My father grew up on an Illinois truck farm during the Depression and consequently had an affinity for land. During family vacations in Kitty Hawk (1965) and Kill Devil Hills (1968-69), Dad asked Outer Banks locals where they would buy land if they could, and the answer was always the same: Southern Shores.
Some of you may remember my gregarious father, a physician-scientist who went by Dr. Al, loved to play golf with the Duck Woods scramblers, and died in 2014. He spent the last 18 years of his long life living with my mother, Fern, on N. Dogwood Trail. Mom is still there. Neighbor Randy Herring dubbed my mother the “Queen of North Dogwood Trail” because she daily walked her dog and expressed gentle, kind words to all she met.
In its nascence, Southern Shores had a smart plan for gradual growth that also ensured ample lot space, preserved common areas, and restricted commercial development. My three siblings and I, desirous of being in the KDH and Nags Head “action,” were aghast when Dad suggested it as our vacation getaway: “But there’s nothing there!” we protested. “It’s boring!”
To control growth, the Kitty Hawk Land Co., to which founder Frank Stick transferred his ownership in Southern Shores, staggered the sale of lots. One day KHLC called my father and offered him an oceanfront lot, sight unseen, for $10,000: Take it or leave it, you have 24 hours to decide. My grandfather, the farmer, thought it was a poor investment, but he loaned Dad the money, anyway. Soon thereafter, the red house on pilings was built.
Love Among the Live Oaks
I fell in love with the woods of Southern Shores in the early 1970s when I “cruised” the unpopulated Dogwood trails in the family station wagon with my older sister and friends. For a break from the family-vacation scene, we teenagers would drive in and around the moss-laden dark forest and the wide-open dunes, marveling at their other-worldliness.
The Southern Shores forest looked like the South Carolina low country, exotic and lush. There was only a dusting of houses then: 166 S. Dogwood Trail, 70 Hickory Trail. Over in the dunes, my brother and his friends could ride their mini-bikes, unimpeded by any residential development. At the peak of the hill on Hillcrest Drive, above the modern-day tennis courts, we could see the Currituck Sound and the ocean simultaneously. It was glorious.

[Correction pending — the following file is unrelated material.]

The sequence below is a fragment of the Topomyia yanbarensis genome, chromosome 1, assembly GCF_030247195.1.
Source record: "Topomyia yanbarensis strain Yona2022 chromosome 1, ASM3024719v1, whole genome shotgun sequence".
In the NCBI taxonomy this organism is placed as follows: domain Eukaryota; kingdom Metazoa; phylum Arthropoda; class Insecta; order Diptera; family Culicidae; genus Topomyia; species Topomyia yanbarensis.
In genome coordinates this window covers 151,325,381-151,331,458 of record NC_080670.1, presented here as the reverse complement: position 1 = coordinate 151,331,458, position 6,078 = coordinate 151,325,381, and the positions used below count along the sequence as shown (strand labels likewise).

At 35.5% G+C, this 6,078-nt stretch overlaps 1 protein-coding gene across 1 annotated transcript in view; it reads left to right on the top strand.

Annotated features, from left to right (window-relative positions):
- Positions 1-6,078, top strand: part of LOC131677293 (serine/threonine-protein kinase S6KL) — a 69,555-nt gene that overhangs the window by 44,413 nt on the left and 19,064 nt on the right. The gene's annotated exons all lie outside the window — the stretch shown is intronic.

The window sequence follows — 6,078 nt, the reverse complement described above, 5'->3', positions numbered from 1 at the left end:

At 16, I vowed: “I’m going to live here when I grow up.” I didn’t mean on the Outer Banks. I meant surrounded by the dense, luxuriant, and surreal forest of Southern Shores. Its beauty captivated my writer’s soul and my sense of wonder. I was already writing, but I also was championing socially progressive causes and intended to be a lawyer. I had no idea how I would return to Southern Shores, but I knew I would never really leave.
Dream Come True
When I became the book-review editor for The Virginian-Pilot in 1991, I seized the opportunity: I moved in stages—first, part-time and then full-time—to the Southern Shores woods. (See Home.) Telecommuting enabled me to fulfill my dream. Starting with Mapquest, the computer also brought into the year-round residential area the traffic that now diminishes our quiet enjoyment.
Before I bought my house on Hickory Trail, I lived in a rental on S. Dogwood Trail, which was then a peaceful, little-traveled road. When I testified at a 1997 public hearing in Aydlett, N.C., about the need for a bridge from the Currituck mainland to Corolla, I had in mind reducing the oppressive traffic backups on Hwy. 12, not the Dogwood trails, much less Hickory, Hillcrest, and Sea Oats. (I was the only one at the Aydlett hearing who supported the bridge.) I’m not sure when I noticed that Hickory Trail had become a key segment of the residential cut-through, but certainly not within the first five to eight years of my residency. There has been more than enough time for forward-thinking public officials to anticipate and ameliorate the new traffic crush.
Some of you may remember my columns in The Virginian-Pilot. I have posted four of them here. If you only read one, please read the column about accountability. It contains the apropos sentence: “Fiscal responsibility is a prime criterion for political office on the tax-conscious Outer Banks, and ‘throw the rascals out’ is a prime incentive for voting.” Former Dare County Commissioner Cheryl Byrd, who called for accountability from a board colleague, lived on S. Dogwood Trail.
“Savoring Memories of Summer on North Carolina’s Outer Banks,” Aug. 25, 1996
“Real ‘Heart’ of Public-Funded Favor Is Accountability,” Nov. 3, 1997
“Crime Victim Abused by Delay in Dare District Court,” July 6, 1998
“Bonnie Moved Slowly, as I Waited,” Aug. 29, 1998
Rich Past, Rich Future
I have many heartwarming memories of the Outer Banks and the Southern Shores of yesteryear. One of my fondest is of the venerable Benton Pipkin of Reidsville, N.C., who owned the “Pink Perfection” flat top next door to our cottage on pilings. Benton’s son and his family now maintain their historic beach home.
In my mind’s eye, I still see the jowly, thick-legged Benton Pipkin, cigar clenched in his teeth, bourbon bottle in hand, crossing the dune between our houses at day’s end. Mr. Pipkin, who was in his late 70s or early 80s when I knew him, had a sonorous baritone of a voice, thickened by an opulent Southern drawl. Truly a scholar and a gentleman, he possessed the Southerner’s gift of dry-witted storytelling. But he met his Midwestern match in my father, who loved to play to an audience and always could get laughs.
I like to think of the two of them sharing wildly embellished tales and Jim Beam in the twilight. They appreciated each other, and I appreciated them.
I don’t live in the past, but I am aware that without a rich past, one cannot envision a rich present or future. The past informs the future. I believe in the promise of Southern Shores, my longtime home, and in the people who, like me, chose to live here.